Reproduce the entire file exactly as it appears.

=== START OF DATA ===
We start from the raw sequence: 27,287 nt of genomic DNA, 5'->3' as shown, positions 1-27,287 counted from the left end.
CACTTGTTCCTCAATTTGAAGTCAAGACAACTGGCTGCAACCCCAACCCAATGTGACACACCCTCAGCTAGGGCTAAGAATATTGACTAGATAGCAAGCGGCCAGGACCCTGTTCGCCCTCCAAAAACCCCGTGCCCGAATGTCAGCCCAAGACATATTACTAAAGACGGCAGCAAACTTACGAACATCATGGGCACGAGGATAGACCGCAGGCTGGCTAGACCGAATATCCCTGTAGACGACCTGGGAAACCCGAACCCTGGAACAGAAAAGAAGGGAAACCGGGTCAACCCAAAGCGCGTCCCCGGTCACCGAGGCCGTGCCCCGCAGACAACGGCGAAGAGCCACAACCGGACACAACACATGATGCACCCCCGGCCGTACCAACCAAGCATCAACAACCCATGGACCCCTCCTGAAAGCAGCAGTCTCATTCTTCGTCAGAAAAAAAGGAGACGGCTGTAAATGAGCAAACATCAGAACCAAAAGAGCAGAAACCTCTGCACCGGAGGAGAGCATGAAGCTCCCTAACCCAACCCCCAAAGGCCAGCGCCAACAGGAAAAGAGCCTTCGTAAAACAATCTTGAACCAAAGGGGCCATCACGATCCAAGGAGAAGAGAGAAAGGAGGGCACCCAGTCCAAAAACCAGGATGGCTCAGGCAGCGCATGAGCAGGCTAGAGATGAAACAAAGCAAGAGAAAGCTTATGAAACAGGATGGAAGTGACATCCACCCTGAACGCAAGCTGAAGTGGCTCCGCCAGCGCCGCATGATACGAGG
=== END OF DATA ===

We start from the raw sequence: 27,287 nt of genomic DNA, 5'->3' as shown, positions 1-27,287 counted from the left end.
CACTTGTTCCTCAATTTGAAGTCAAGACAACTGGCTGCAACCCCAACCCAATGTGACACACCCTCAGCTAGGGCTAAGAATATTGACTAGATAGCAAGCGGCCAGGACCCTGTTCGCCCTCCAAAAACCCCGTGCCCGAATGTCAGCCCAAGACATATTACTAAAGACGGCAGCAAACTTACGAACATCATGGGCACGAGGATAGACCGCAGGCTGGCTAGACCGAATATCCCTGTAGACGACCTGGGAAACCCGAACCCTGGAACAGAAAAGAAGGGAAACCGGGTCAACCCAAAGCGCGTCCCCGGTCACCGAGGCCGTGCCCCGCAGACAACGGCGAAGAGCCACAACCGGACACAACACATGATGCACCCCCGGCCGTACCAACCAAGCATCAACAACCCATGGACCCCTCCTGAAAGCAGCAGTCTCATTCTTCGTCAGAAAAAAAGGAGACGGCTGTAAATGAGCAAACATCAGAACCAAAAGAGCAGAAACCTCTGCACCGGAGGAGAGCATGAAGCTCCCTAACCCAACCCCCAAAGGCCAGCGCCAACAGGAAAAGAGCCTTCGTAAAACAATCTTGAACCAAAGGGGCCATCACGATCCAAGGAGAAGAGAGAAAGGAGGGCACCCAGTCCAAAAACCAGGATGGCTCAGGCAGCGCATGAGCAGGCTAGAGATGAAACAAAGCAAGAGAAAGCTTATGAAACAGGATGGAAGTGACATCCACCCTGAACGCAAGCTGAAGTGGCTCCGCCAGCGCCGCATGATACGAGG